It was actually been built before the Joseon Dynasty, but as it was burnt by the Japanese, and the Joseons rebuilt it and named it that way.
This shrine, containing a portrait of King Taejo, is surrounded by a wall and gardens. But for me, it was the whole site that I found worth visiting, not only the photo enshrined!
We were able to enter it free of charge at night during the cultural heritage night. It was best to go at night as it was around 35ºC during the day in May, and we appreciated the cool night air. I particularly enjoyed the bamboo forest trail. It’s also a location preserved for historical drama and movie filming.
What I also liked during the festival was the tea ceremony explained to the people. It’s too bad I don’t speak Korean but I have observed them and it looked like they were explaining how the tea should be served. Couples would sit down and the person holding the ceremony would serve food and tea and explain everything about it.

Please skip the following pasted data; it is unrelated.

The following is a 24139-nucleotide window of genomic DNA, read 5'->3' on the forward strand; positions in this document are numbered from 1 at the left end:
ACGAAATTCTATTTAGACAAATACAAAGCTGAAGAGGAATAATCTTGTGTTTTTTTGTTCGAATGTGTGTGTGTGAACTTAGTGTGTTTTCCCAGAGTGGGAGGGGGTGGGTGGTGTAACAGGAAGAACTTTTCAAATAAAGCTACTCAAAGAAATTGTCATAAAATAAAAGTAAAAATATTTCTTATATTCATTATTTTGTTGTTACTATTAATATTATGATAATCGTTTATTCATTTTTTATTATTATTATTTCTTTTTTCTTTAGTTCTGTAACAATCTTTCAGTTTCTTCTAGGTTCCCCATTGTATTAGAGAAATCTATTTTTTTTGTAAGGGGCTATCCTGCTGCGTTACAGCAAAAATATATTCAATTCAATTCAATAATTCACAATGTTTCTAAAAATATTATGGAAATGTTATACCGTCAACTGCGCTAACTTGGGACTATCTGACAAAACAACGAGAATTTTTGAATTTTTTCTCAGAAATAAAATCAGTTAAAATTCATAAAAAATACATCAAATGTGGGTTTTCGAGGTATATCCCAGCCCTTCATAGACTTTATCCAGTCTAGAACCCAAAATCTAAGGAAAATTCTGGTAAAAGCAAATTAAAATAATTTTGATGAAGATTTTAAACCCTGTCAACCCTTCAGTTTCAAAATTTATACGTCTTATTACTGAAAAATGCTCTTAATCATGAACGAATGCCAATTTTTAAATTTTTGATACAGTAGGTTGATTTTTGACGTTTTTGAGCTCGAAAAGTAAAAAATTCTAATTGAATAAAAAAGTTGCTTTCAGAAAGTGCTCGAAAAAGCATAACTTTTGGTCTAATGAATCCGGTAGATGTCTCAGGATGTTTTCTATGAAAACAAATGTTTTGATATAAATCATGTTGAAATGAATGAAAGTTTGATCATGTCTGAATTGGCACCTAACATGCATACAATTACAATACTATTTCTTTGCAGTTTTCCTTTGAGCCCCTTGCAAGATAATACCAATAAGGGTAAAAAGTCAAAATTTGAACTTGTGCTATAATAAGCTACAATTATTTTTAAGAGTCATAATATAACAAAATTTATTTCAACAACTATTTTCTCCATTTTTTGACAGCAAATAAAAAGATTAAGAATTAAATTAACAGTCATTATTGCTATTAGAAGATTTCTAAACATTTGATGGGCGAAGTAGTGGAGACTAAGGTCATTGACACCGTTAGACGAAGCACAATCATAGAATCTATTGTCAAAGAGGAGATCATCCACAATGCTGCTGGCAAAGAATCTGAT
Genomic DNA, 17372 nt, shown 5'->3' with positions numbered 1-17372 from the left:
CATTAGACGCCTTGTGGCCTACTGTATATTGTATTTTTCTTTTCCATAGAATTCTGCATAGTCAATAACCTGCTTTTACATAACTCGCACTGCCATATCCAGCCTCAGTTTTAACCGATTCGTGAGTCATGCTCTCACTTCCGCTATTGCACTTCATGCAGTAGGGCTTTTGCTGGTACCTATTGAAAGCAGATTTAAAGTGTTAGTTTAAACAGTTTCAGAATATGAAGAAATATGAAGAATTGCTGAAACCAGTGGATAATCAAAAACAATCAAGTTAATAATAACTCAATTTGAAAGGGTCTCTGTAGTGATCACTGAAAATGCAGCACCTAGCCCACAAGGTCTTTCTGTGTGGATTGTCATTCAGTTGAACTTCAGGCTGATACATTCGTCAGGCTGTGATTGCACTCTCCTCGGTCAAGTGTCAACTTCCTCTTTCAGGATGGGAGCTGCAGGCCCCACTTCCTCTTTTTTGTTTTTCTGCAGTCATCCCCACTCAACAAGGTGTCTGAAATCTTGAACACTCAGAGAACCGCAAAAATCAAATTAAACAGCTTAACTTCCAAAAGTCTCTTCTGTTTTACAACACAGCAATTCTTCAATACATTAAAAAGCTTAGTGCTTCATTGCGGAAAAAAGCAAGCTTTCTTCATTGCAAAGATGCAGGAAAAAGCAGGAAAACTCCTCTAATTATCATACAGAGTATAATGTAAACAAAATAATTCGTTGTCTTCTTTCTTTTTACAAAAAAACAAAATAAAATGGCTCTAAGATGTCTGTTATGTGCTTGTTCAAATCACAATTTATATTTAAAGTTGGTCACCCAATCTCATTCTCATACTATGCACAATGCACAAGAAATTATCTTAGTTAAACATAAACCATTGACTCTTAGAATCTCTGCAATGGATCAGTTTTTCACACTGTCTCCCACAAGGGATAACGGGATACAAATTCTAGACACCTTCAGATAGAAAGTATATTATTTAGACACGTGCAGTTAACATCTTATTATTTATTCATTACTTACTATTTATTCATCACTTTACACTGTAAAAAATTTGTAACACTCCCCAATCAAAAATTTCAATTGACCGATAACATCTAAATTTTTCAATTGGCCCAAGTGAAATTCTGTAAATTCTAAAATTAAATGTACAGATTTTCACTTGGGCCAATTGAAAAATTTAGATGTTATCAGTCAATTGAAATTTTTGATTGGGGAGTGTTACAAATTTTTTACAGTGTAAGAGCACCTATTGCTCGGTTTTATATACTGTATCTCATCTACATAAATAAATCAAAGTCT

Jeonju Korean Traditional Wine Museum
This was smaller than I expected but still interesting to visit.
You can find out how Koreans make the rice wine and which tools they use.
Handicraft Workshop village
When you get to this traditional house, you are first amazed by the beauty of its garden. Then on your left, you will see people creating art. They use the Korean traditional paper Hanji to create figurines.
They use different techniques, from form frottage to brass rubbing, collage, and manage to create art in a very detailed way that only paper can achieve.
Korean traditional music centre
We were invited to enter while they were live on the Jeonju radio! They invited a young girl who was apparently a winner of one of the shows of the day before during the festival.